Saturday, August 14, 2010

Bikes (and art and boats)

‘getting back in stride with things in the Netherlands; it’s surprising how much slips by during even a week out of the country.  I’ve been catching up with the government, switching my mind back into Dutch, and, of course, making peace with the bicycle.

I miss riding when I’m away: I abandon the car willingly as soon as I’m back among the Dutch (even though it means a couple of days of painful muscle reconditioning). There’s a loaner bike in our UK offices, but there are daunting hills around Barrington where its hard to get leverage with the folding bike.  There’s not the same array of bike paths, cars have the right of way (and come from the wrong direction), it rains… not quite the same.

I recently heard that the two most efficient means of moving people around are ziplines and roller coasters.  Cool ideas for green transportation, but bicycles must be the most practical alternatives. They are a religion here, and municipalities and clubs make cycling around town simple.  Cyclists (generally) have right of way, and disputes tend to be settled with bells.  There’s lots of people to help with advice, tools, and parts when the bike needs maintenance, usually a 10 euro affair at most.  Red bike paths are everywhere, with bike crossing signals and well-marked routing signs.

A recent article in the Denver Post revealed that this sort of infrastructure is actually a UN plot to reduce US national sovereignty, but, despite what the Tea Party thinks, it would be nice to have.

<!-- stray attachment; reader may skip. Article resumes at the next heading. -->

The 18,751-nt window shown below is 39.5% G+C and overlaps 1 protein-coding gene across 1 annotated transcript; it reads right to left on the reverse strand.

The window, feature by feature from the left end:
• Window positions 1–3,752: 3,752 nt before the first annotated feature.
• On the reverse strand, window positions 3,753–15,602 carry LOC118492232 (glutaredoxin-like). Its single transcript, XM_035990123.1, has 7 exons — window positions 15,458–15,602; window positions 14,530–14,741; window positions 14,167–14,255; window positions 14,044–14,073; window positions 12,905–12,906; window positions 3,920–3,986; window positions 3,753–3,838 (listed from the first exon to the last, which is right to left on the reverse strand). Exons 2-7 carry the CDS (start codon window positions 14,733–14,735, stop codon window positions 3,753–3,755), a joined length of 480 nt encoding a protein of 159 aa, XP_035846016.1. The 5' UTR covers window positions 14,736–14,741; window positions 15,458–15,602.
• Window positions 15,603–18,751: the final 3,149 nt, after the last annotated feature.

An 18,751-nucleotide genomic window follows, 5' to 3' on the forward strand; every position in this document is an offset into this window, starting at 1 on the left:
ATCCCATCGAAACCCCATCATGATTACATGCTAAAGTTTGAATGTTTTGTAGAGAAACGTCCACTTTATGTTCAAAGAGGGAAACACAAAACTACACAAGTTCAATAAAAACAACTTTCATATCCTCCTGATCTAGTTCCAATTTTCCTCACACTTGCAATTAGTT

It all makes for a pretty stress-free mode of transportation (except during the icy winter months), and it’s probably the one cultural artifact that you have to adopt when you move to the Netherlands.  (Yes, I put it off for two years, choking on the price of new bikes, before finding the informal market in used bikes.)

I’ve noticed that US riders tend to pump the pedals hunched over, while Dutch street riders sit bolt upright.  The handlebars are definitely elevated compared to the adjustments I grew up with, and there’s only one rider that this style brings to mind.

Gulch

The exception is the weekend racers, who adopt an exaggerated hunched-over style with lots of teeth showing beneath their goggles.  They’re also the only ones to wear helmets: I’m not sure whether its for safety or to head-butt tree branches and scooter-drivers out of their way.  Finally, all ‘serious’ riders have logo outfits with spandex leggings.

Me, no, I haven’t taken that plunge…

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Two quick notes:

  • I’ve started a Facebook Fan Page for Random Road Art around the Netherlands and elsewhere.  Drop through and share your pictures: sculpture-spotting remains one of my favorite Dutch driving activities.
  • And make a date for Sail 2010: the parade of Tall Ships coming to Amsterdam August 19-23.  It only happens once every five years and seems like it should be spectacular.

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